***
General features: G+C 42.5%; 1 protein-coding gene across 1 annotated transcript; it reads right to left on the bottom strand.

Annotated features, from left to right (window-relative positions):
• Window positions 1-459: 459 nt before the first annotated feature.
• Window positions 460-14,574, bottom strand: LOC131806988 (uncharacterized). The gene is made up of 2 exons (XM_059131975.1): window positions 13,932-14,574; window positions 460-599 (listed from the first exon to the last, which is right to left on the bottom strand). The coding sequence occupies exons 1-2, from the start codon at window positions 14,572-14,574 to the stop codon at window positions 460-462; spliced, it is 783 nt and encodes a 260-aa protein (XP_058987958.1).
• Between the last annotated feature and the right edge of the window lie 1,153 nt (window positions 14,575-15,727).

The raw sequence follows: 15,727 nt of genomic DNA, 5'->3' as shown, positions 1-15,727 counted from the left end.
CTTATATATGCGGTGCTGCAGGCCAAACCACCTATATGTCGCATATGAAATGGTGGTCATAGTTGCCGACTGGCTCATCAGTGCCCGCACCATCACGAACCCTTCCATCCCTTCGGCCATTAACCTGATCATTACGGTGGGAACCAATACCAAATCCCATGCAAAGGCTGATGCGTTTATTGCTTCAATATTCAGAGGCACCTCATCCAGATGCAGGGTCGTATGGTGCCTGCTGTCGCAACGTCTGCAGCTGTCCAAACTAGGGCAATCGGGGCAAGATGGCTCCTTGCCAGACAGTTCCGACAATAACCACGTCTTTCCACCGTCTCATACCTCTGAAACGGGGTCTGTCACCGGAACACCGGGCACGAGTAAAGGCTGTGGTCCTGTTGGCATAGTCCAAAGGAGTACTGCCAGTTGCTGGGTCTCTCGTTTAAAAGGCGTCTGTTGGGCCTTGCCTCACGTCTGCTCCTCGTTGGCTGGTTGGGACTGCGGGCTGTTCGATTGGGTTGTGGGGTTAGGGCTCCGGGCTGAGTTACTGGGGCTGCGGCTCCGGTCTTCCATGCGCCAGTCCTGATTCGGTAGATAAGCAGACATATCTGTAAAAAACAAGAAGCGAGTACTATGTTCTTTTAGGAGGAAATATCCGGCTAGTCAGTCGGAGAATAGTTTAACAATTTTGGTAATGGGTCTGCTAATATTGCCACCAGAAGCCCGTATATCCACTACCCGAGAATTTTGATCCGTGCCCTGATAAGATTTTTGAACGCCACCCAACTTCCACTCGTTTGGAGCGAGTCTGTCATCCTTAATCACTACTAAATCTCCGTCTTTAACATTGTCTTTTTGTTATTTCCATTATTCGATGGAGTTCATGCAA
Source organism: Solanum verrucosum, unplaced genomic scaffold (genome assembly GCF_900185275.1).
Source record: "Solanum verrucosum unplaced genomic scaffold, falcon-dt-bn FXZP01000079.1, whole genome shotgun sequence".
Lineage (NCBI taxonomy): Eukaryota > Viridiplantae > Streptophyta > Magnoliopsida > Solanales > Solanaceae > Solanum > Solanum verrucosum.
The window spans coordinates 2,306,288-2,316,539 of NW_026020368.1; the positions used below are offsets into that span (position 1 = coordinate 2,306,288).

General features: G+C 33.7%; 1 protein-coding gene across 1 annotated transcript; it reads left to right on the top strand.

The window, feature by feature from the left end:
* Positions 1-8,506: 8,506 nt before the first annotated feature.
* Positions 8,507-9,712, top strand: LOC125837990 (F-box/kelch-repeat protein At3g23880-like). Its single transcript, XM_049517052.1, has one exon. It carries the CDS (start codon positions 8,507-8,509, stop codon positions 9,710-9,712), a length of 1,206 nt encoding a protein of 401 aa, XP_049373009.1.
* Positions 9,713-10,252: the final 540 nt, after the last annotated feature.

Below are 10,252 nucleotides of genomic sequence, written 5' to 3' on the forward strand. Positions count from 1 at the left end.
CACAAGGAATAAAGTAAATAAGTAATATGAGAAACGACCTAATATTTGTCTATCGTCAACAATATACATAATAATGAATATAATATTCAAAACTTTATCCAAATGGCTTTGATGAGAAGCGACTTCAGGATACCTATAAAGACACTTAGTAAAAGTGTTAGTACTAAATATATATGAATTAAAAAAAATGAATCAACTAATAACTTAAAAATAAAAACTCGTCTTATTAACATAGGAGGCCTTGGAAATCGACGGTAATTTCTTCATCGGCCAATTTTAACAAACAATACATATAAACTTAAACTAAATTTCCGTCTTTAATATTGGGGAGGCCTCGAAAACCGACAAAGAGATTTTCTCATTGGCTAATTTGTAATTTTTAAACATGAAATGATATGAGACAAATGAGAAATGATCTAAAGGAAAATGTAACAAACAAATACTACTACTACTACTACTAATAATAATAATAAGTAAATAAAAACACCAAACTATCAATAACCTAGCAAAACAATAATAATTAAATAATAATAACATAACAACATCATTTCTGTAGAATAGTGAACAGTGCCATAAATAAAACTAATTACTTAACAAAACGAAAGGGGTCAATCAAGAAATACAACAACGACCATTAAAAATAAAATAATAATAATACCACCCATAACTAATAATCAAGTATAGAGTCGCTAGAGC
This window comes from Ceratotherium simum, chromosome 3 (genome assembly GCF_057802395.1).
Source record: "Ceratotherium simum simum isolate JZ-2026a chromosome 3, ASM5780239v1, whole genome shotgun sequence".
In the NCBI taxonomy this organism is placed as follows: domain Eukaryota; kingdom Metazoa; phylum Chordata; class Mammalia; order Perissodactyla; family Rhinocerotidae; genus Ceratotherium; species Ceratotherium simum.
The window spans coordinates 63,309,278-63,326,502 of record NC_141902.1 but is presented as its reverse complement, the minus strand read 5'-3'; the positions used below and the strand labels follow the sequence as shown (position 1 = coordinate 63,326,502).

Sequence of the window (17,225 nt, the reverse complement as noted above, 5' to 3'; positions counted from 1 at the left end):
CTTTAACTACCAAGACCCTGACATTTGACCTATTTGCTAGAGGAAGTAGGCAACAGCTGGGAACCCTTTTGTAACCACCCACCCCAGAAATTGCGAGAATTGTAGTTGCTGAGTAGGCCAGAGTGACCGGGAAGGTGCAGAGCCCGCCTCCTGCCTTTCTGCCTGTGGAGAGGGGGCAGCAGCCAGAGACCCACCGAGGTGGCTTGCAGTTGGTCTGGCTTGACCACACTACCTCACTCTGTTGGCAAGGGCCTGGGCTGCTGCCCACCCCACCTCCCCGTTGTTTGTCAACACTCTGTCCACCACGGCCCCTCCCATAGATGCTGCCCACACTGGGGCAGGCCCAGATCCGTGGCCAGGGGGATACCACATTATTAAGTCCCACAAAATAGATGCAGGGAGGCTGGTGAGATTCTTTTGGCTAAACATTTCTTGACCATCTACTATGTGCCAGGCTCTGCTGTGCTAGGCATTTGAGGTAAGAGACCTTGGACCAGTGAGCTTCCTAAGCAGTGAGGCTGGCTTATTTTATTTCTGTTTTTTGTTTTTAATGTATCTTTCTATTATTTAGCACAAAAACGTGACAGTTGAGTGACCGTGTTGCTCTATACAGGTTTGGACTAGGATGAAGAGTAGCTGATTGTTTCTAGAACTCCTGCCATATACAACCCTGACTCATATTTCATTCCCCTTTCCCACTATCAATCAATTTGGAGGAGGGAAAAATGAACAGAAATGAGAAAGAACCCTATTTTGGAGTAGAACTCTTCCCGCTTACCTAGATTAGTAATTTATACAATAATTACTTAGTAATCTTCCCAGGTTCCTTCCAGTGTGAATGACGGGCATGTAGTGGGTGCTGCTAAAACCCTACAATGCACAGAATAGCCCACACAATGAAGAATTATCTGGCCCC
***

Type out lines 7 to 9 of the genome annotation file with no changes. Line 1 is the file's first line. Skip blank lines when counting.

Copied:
CTTATATATGCGGTGCTGCAGGCCAAACCACCTATATGTCGCATATGAAATGGTGGTCATAGTTGCCGACTGGCTCATCAGTGCCCGCACCATCACGAACCCTTCCATCCCTTCGGCCATTAACCTGATCATTACGGTGGGAACCAATACCAAATCCCATGCAAAGGCTGATGCGTTTATTGCTTCAATATTCAGAGGCACCTCATCCAGATGCAGGGTCGTATGGTGCCTGCTGTCGCAACGTCTGCAGCTGTCCAAACTAGGGCAATCGGGGCAAGATGGCTCCTTGCCAGACAGTTCCGACAATAACCACGTCTTTCCACCGTCTCATACCTCTGAAACGGGGTCTGTCACCGGAACACCGGGCACGAGTAAAGGCTGTGGTCCTGTTGGCATAGTCCAAAGGAGTACTGCCAGTTGCTGGGTCTCTCGTTTAAAAGGCGTCTGTTGGGCCTTGCCTCACGTCTGCTCCTCGTTGGCTGGTTGGGACTGCGGGCTGTTCGATTGGGTTGTGGGGTTAGGGCTCCGGGCTGAGTTACTGGGGCTGCGGCTCCGGTCTTCCATGCGCCAGTCCTGATTCGGTAGATAAGCAGACATATCTGTAAAAAACAAGAAGCGAGTACTATGTTCTTTTAGGAGGAAATATCCGGCTAGTCAGTCGGAGAATAGTTTAACAATTTTGGTAATGGGTCTGCTAATATTGCCACCAGAAGCCCGTATATCCACTACCCGAGAATTTTGATCCGTGCCCTGATAAGATTTTTGAACGCCACCCAACTTCCACTCGTTTGGAGCGAGTCTGTCATCCTTAATCACTACTAAATCTCCGTCTTTAACATTGTCTTTTTGTTATTTCCATTATTCGATGGAGTTCATGCAA
Source organism: Solanum verrucosum, unplaced genomic scaffold (genome assembly GCF_900185275.1).
Source record: "Solanum verrucosum unplaced genomic scaffold, falcon-dt-bn FXZP01000079.1, whole genome shotgun sequence".